But you ask, and properly so, what are we going to do about it? I agree with you that there is nothing we can do so long as our policy is dominated by sentimentality, fatuous internationalism, industrial greed, and alien political influence. So long as we permit America to be made the asylum for the peoples of other lands and the dumping ground for Europe and so long as politicians fear the vote and influence of alien groups and blocs in the great cities, there is nothing that we can do except to continue to struggle with the unemployment problem of other nations and tax our people to the limit of endurance to provide relief for the 1,500,000 aliens and for the 9,000,000 Americans whose jobs have been taken by foreigners. But when the times comes, as surely it will, that we adopt and develop an American policy based not upon racial and religious hatred but upon the stern law of self-preservation, and the ancient truth that charity should begin at home there is much we can do. In the first place, we can permanently close, lock, and bar the gates of this country to any pioneer immigration and then throw the key away. There is certainly no need for immigration during the next 50 years. We have our hands full to furnish employment to the natural increase of our own population and to give to the youth of today and tomorrow their place underneath the sun.
Of course, the antirestrictionists employ the threadbare argument that we have already reduced immigration to a minimum and that under the quota only 150,000 immigrants can come to this country annually from quota countries. It is pointed out that immigration to the United States had been trivial and unimportant since 1930. It is true that on September 8, 1930, the White House issued a press release pointing out that the public-charge clause had a special significance in times of wide-spread unemployment, and as a result of strict interpretation of the public-charge provision, from September 8, 1930, until recently, the number of aliens entering under the quota dwindled to a low level.
By reason of the strict enforcement of this section, about 900,000 aliens who might have been admitted during normal times were prevented from entering the United States to increase unemployment.
The American consuls estimate that in 47 out of 68 quota countries there are at this very moment 992,000 aliens who are anxious to enter the United States in spite of the unemployment here.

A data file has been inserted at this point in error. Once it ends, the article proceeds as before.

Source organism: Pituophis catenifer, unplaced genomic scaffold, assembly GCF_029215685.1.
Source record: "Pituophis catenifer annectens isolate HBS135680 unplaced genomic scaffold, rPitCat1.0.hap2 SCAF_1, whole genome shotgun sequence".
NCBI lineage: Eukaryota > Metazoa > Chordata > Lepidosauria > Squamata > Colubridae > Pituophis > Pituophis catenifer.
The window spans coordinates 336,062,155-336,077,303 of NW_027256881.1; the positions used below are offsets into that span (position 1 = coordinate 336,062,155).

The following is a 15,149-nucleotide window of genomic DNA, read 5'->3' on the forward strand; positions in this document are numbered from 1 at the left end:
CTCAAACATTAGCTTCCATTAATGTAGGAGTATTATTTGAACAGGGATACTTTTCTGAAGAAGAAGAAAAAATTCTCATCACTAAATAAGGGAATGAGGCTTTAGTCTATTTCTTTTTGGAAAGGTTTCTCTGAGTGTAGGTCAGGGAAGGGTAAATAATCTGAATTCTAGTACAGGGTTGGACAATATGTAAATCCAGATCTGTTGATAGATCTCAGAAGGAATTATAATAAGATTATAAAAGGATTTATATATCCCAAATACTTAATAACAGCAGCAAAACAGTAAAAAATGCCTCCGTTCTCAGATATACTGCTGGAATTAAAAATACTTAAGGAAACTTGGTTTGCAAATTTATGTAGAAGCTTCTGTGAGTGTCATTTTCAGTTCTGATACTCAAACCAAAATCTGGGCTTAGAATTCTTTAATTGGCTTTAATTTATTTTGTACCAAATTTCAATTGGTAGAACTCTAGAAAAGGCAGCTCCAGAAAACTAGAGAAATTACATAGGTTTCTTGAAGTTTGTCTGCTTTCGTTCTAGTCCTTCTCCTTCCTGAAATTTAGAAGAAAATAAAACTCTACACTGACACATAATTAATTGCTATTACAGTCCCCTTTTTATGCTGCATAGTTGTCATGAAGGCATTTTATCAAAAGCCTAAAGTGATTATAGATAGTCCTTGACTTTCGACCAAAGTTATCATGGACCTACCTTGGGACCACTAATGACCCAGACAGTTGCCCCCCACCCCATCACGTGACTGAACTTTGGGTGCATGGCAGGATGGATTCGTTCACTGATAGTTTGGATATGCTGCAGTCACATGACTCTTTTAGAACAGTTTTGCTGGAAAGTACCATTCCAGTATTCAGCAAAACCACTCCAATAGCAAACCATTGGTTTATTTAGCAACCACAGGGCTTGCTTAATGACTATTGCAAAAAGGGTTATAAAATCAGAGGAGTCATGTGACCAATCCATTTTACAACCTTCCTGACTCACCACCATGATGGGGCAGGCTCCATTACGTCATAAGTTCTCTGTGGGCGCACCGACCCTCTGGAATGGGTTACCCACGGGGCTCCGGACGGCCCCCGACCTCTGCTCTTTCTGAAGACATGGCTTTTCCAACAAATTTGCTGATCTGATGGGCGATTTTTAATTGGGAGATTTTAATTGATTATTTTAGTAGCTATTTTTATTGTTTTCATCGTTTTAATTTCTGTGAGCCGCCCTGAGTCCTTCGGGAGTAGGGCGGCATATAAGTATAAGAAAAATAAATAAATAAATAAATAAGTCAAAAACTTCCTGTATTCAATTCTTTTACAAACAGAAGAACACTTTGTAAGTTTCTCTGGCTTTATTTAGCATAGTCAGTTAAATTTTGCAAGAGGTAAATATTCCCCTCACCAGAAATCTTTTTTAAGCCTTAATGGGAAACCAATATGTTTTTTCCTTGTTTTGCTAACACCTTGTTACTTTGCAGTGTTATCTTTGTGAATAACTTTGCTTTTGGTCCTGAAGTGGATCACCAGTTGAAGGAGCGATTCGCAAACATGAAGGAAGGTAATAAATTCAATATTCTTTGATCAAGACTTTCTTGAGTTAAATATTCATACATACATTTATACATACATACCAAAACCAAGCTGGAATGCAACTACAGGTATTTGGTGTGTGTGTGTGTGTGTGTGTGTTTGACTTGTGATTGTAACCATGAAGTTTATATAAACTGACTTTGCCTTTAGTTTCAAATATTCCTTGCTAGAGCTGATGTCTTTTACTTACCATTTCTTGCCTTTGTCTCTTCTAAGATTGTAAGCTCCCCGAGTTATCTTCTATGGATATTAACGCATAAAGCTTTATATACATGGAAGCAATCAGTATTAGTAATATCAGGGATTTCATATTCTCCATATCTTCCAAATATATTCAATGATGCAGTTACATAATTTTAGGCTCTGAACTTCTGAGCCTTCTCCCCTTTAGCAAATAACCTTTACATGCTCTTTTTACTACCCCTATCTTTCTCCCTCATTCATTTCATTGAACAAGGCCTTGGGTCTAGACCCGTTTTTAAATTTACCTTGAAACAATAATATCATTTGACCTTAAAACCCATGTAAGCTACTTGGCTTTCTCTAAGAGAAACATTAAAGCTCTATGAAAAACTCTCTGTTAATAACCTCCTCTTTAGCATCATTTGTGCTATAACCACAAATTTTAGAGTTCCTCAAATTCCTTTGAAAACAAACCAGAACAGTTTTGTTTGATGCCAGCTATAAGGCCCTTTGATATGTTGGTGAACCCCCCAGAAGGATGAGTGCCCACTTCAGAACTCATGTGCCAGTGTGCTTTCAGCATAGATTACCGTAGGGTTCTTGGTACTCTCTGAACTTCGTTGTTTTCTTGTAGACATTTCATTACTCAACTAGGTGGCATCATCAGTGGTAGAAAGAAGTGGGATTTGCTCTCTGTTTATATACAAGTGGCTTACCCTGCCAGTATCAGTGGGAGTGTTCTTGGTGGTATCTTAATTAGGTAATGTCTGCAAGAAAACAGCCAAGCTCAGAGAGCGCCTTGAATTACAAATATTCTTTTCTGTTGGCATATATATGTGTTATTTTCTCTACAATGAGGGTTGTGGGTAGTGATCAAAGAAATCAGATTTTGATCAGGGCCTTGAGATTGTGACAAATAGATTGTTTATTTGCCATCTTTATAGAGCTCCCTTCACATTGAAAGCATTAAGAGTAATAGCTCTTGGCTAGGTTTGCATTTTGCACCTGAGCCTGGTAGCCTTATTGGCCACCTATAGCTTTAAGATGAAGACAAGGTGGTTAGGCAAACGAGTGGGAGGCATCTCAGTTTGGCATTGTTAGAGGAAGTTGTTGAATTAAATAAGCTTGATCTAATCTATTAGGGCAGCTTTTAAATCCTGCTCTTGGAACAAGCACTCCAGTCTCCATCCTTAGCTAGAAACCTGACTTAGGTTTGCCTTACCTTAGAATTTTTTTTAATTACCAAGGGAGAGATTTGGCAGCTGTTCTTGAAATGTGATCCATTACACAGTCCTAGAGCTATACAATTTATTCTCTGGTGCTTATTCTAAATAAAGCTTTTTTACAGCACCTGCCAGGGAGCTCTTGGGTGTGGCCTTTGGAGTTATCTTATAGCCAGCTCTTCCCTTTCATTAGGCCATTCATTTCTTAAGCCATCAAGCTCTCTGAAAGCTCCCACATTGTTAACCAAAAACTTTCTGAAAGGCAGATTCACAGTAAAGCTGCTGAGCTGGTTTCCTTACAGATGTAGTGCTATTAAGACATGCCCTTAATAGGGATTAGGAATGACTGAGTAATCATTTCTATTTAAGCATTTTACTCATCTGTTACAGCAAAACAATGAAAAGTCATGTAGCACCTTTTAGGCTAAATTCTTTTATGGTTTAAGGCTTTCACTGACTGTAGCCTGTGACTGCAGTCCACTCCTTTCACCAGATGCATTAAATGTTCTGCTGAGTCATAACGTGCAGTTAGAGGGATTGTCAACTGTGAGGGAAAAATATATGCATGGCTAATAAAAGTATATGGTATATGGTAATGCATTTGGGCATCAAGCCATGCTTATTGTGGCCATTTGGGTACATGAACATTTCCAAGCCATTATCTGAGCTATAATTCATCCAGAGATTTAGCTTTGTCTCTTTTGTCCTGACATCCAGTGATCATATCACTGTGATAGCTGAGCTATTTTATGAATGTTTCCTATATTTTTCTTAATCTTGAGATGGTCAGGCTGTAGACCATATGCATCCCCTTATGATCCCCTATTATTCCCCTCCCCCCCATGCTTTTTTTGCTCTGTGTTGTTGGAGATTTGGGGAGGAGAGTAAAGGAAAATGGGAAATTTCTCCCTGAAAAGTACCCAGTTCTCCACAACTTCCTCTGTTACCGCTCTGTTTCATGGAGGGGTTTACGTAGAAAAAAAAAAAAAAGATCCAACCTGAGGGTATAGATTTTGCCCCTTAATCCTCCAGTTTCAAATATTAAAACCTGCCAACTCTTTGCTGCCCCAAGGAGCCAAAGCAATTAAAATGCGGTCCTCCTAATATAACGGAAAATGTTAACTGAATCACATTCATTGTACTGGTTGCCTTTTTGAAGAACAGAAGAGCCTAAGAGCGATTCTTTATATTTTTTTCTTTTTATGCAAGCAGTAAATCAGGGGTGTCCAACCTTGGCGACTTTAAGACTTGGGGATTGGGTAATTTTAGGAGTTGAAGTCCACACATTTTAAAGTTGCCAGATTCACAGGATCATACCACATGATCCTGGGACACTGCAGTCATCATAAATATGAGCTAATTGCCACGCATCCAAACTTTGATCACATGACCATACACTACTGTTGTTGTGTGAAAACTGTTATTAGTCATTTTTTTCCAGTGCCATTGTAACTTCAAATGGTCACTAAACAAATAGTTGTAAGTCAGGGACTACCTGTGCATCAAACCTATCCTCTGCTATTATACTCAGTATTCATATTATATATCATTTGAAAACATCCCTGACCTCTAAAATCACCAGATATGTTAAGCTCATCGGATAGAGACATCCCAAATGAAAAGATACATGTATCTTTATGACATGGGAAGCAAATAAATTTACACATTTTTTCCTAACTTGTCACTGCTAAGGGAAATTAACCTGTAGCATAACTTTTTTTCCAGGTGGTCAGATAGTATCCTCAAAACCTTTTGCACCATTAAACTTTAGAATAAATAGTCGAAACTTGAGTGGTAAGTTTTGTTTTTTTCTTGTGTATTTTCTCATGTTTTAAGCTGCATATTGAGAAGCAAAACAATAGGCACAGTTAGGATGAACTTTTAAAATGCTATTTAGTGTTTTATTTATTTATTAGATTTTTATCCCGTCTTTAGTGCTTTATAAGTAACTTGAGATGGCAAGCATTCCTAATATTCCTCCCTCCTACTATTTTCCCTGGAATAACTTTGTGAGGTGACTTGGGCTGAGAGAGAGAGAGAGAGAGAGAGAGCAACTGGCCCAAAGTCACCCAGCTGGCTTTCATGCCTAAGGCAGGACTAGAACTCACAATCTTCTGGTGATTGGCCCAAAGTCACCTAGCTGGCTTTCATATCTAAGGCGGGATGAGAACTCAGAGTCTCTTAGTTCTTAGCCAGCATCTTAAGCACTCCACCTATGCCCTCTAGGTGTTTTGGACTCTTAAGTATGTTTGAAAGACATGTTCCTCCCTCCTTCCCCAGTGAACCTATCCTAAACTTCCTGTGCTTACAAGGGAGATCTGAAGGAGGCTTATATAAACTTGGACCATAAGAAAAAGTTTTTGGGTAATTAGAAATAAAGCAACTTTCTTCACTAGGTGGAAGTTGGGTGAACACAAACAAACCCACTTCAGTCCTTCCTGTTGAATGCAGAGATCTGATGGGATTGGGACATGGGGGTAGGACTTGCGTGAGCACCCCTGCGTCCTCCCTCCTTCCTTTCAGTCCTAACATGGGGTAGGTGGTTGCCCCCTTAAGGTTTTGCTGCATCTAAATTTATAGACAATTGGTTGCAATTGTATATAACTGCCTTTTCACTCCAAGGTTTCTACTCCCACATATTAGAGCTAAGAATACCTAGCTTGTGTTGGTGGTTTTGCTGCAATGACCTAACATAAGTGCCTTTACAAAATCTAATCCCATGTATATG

It must not be forgotten that the 900,000 aliens prevented from entering this country since 1930 were only kept out by unusual administrative action and not by law. This administrative reduction is admittedly to last only during acute stages of the depression. As Mr. Simmons, Chief of the Visa Division, Department of State, said in his press release of April 30, 1934: "With the improvement in economic conditions, which is already setting in, the significance of the public-charge clause will proportionately decrease."
In other words, administrative strictness in interpreting the public-charge provision is now being relaxed, until we will soon be admitting from quota countries 153,000 aliens each year. This is proven by the fact that last year's immigration statistics show an increase of 50 percent in quota immigration - that is, new seed immigrants - an 8-percent increase in total aliens admitted, and a 60-percent decrease in alien deportations, as well as a 50-percent increase in deserting seamen, alien stowaways, and the like. During the 10 years of quota restriction 3,687,547 aliens of all classes have legally entered this country, 2,010,896 of whom were new immigrants. But while the 1924 quota law did reduce the number of aliens coming legally from quota countries, a serious mistake was made when the quota was not applied to the Western Hemisphere. This left both side doors open, and predatory employers and profit-making steamship companies were quick to take advantage of this mistake. These nonquota